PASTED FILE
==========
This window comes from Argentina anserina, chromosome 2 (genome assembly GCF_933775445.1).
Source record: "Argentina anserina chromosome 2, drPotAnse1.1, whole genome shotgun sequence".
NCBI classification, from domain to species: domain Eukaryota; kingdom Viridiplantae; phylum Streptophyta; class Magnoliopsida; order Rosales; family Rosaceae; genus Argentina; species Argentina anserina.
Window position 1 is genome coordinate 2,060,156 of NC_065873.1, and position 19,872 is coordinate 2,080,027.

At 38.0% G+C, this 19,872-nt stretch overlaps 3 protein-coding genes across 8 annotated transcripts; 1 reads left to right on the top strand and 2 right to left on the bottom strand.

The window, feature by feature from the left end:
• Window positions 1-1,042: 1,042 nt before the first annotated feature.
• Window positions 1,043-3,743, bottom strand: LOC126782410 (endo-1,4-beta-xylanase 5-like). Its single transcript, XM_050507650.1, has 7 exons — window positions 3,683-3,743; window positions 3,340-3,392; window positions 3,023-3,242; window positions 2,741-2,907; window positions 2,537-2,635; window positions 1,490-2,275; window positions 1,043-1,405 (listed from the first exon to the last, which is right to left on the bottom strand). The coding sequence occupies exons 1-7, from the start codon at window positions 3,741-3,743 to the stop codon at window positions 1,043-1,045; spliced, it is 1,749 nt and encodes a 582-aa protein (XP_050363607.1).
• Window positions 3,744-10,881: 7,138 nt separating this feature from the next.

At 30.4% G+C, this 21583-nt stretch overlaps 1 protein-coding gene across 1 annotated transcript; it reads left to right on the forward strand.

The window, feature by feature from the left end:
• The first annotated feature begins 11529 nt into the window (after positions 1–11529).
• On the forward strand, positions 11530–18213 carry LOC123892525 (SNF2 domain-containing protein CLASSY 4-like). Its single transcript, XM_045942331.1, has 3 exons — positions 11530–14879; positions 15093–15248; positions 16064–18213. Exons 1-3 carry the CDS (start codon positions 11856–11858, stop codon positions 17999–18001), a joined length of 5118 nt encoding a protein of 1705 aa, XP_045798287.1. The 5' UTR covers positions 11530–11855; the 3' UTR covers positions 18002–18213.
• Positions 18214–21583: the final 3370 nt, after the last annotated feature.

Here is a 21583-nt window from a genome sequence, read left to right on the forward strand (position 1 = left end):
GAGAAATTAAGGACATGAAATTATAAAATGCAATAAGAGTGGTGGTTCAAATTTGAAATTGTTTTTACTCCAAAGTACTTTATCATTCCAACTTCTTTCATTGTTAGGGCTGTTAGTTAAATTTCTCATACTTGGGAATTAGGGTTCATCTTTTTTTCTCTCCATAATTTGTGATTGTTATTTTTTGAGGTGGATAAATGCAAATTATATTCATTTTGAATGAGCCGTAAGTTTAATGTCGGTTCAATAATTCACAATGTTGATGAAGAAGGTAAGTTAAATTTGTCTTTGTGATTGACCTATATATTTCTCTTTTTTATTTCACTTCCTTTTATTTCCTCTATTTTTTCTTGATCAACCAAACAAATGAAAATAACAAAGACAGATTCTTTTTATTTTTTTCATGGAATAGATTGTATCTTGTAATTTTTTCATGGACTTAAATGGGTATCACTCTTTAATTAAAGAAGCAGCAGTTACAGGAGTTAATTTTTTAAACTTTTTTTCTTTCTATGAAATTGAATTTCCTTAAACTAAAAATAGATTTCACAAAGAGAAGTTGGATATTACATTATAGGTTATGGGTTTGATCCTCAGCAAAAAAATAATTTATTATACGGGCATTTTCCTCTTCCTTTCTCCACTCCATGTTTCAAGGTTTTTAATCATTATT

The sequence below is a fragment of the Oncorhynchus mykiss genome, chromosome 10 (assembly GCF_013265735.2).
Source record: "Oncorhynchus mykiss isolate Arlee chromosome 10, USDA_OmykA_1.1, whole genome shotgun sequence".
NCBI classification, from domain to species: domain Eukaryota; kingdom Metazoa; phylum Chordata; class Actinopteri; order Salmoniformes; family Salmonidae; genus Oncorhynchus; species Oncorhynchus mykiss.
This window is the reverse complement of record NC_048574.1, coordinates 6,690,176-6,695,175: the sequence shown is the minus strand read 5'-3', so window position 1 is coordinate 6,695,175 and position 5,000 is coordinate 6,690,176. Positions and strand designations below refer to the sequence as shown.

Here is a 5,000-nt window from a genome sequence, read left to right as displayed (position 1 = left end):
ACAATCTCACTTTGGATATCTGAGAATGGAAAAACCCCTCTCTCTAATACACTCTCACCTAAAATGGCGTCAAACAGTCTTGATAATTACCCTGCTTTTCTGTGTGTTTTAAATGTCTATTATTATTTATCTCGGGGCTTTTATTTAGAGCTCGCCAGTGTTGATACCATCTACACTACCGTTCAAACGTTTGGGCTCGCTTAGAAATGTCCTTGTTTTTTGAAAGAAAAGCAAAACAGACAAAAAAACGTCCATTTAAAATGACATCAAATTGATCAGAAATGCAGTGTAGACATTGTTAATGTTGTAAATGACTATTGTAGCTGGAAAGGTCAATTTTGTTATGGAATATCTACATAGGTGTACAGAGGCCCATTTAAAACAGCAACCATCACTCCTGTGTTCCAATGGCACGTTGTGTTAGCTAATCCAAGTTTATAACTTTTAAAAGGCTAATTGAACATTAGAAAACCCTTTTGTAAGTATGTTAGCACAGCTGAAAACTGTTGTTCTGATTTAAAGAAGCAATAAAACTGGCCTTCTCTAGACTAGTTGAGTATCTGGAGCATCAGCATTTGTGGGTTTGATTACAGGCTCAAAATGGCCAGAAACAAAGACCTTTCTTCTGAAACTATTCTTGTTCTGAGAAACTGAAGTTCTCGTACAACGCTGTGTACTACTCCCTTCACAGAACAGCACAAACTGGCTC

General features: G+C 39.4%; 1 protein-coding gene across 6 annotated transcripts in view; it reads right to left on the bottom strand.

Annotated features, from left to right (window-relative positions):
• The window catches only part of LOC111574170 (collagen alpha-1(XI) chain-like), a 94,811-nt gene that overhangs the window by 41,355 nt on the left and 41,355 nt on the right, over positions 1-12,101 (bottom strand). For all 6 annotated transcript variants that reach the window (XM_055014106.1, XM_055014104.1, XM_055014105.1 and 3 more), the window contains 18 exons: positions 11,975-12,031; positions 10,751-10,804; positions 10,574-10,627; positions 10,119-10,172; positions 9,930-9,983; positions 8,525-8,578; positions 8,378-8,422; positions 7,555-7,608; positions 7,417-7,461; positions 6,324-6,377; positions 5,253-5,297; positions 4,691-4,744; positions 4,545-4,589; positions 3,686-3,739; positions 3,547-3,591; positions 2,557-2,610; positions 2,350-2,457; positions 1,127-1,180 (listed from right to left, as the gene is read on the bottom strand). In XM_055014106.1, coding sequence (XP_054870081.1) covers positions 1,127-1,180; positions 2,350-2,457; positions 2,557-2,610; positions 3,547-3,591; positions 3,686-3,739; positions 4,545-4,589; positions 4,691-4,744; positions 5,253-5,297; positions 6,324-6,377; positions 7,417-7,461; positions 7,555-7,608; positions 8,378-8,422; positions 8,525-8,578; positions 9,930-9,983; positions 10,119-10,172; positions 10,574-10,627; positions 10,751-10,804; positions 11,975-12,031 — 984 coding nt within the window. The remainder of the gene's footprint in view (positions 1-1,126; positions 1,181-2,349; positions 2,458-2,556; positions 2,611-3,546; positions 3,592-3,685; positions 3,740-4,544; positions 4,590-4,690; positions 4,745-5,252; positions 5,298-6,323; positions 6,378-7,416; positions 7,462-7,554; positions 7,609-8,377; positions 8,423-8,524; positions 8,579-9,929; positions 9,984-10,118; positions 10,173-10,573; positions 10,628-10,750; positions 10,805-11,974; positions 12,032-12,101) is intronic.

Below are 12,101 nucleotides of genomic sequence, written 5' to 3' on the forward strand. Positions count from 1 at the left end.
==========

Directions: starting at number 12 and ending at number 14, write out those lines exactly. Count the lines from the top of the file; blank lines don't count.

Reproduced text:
• The first annotated feature begins 11529 nt into the window (after positions 1–11529).
• On the forward strand, positions 11530–18213 carry LOC123892525 (SNF2 domain-containing protein CLASSY 4-like). Its single transcript, XM_045942331.1, has 3 exons — positions 11530–14879; positions 15093–15248; positions 16064–18213. Exons 1-3 carry the CDS (start codon positions 11856–11858, stop codon positions 17999–18001), a joined length of 5118 nt encoding a protein of 1705 aa, XP_045798287.1. The 5' UTR covers positions 11530–11855; the 3' UTR covers positions 18002–18213.
• Positions 18214–21583: the final 3370 nt, after the last annotated feature.